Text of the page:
Go Skydiving over Mission Beach
Mission Beach is one of Australia’s most famous skydiving destinations, offering the country’s highest tandem skydives and arguably the best views. You land right on the beach!
Check out their packages here.
Visit Dunk Island
The Mission Beach Dunk Island Water Taxi does regular scheduled trips across to Dunk Island. Dunk Island copped the brunt of cyclone Yasi, but there is a wonderful walk you can do on Dunk Island, up to Mount Kotaloo or right around the island.
Walks in Mission Beach
The Ulysses Link trail starts straight outside my house, making it one of my favourites! Follow it to the right and 500m after Castaways Resort it turns right into tangled rainforest shrub across a couple of short boardwalks. It’s an easy walk and a nice alternative to a beach walk on windy days or on extremely hot days.
Taking the Ulysses Link Trail to the north, it will take you past the council camping ground to the northern end of the beach. From there you follow the shrub along the main road for a short stretch until you enter the Cutten Brothers Trail which takes you through beautiful littoral rainforest, along boardwalks, past mangroves to the next beach and Clump Point Jetty.
The Bicton Hill Trail, which starts shortly before you enter Bingil Bay is a favourite with the local fitness freaks. It’s an energetic 45 minute loop walk with stunning views over the islands from the top.
The Musgravea Trail is an old logging road, cut through rainforest so pretty it looks like a landscaped garden. You can start at the Licuala Day area just off the Tully-Mission Beach road or near the Dreamtime track on the El Arish-Mission Beach Road. Watch out for the resident Cassowary who patrols the rainforest highway here. Make sure you always give way to the big birds.
The Kennedy Track in South Mission Beach is another great way to explore the coastline. You can go for a leisurely stroll to Lovers Beach or do the whole hike past Tom O’Shanter Point to the Hull River. You might even see a Cassowary on the beach! But be aware that crocodiles live in the Hull. Don’t swim there.
Lacey Creek Trail and the Licuala Walk are short and sweet options to spot a cassowary, whilst the Dreamtime Track is a beautiful longer (one-way) walk through thick rainforest, across streams and waterholes.
Swimming in Mission Beach
During the wet season (November to May) you must swim inside the stinger net which is a short stroll to the south of the house. Getting stung by box jellyfish and irukandji can be fatal. The most dangerous times are those perfect days when a Northerly blows and the ocean looks like glass. Don’t be tempted, always swim inside the net or wear a stinger suit. Outside of the stinger season it is safe to swim in the ocean.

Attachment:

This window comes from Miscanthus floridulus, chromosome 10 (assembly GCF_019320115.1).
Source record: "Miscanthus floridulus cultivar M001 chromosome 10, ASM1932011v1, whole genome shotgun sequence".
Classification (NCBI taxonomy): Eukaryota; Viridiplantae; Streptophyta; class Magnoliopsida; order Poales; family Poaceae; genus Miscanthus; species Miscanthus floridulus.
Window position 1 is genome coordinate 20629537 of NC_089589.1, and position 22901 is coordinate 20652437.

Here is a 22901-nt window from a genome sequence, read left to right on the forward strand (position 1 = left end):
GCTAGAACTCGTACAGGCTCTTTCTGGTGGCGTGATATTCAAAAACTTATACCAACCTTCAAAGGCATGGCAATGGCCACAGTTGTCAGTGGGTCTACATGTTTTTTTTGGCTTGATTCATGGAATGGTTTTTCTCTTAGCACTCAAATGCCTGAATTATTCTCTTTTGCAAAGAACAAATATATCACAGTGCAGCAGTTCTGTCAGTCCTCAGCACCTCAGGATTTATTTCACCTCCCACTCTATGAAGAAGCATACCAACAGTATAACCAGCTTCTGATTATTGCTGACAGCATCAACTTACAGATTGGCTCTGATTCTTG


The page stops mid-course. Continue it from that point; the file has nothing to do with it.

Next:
Swimming Holes and Waterfalls
A nice way to cool down during the months when the ocean is unsafe or perhaps a little choppy, is to visit one of the many rainforest fresh water holes.
Closest to town is the smallest of the waterholes at Lacey Creek. There is a nice 25 minute loop walk through the rainforest here and a natural stream to cool off in.
Alligators Nest (named after the local scout group; no predators present here) in Tully is very popular with the locals, but visit during the day when everybody is at work and at school and you could be lucky and have this natural freshwater pool all to yourself.
Murray Falls is a 40 minutes drive south of Townsville and has been very popular with my guests. Follow the Bruce Highway south towards Cardwell to the turn off just before the township of Kennedy. Drive through quaint sugar cane and banana plantations, past an Aboriginal settlement. The last little stretch of road is unsealed, but you won’t need a 4WD here. The falls are stunning and the natural pools totally refreshing. There are clean public toilets and a picnic area and the walk up to the falls will tell you much about local indigenous culture. Bring a picnic and spend the day or half a day here.
Josephine Falls is about an hours drive away and unless you are staying for a week or more in Mission Beach, it is recommended that you make this a stop on your way to or from Cairns. To get to the falls it’s a short walk through beautiful rainforest that hasn’t seen recent cyclone damage. There are natural water slides here that are great fun.
The Boulders just behind Babinda is a natural freshwater swimming pool in the jungle, complete with stunning walk, but again, it would make a great side trip on the way to Cairns.
Where to Eat and Drink in Mission Beach
To the south, Castaways Resort and Spa is arguably the most scenic place for a leisurely lunch or sundowner drinks or even a meal overlooking the Coral Sea.
Walking north on Donkin lane, the first place you pass is Shanti. The tropical deck here is a beautiful setting for a chai latte and a slice of vegan chocolate cake.
In the Village Green (to the north), The Garage Bar and Grill serves consistently great boutique pub food (think sliders with pulled pork and caramelized onion). It’s also a great place to catch live music most Sundays from 4 pm. They also make a pretty darn good coffee, though their opening hours are limited (check the noticeboard).
It’s worth getting into the car or the local bus (or a bicycle) to check out the quirky Bingil Bay Café for reliably awesome breakfasts, lunch and dinners, including signature dishes such as the German Sausage Fest, Fried Calamari with home made tzaziki, Greekish pizza and burgers that have recently been voted amongst Australia’s best (!). There is also a trivia night and a slam poetry night and Friday nights there usually is live music. It’s a lot of fun and a great excuse to sample their range of German beers.
Wow! That was a mega guide on what to do in Mission Beach! I hope it inspired you to consider this tropical beach destination in Far North Queensland.
If you’d like to experience Mission Beach on one of our writing retreats, check out upcoming dates here.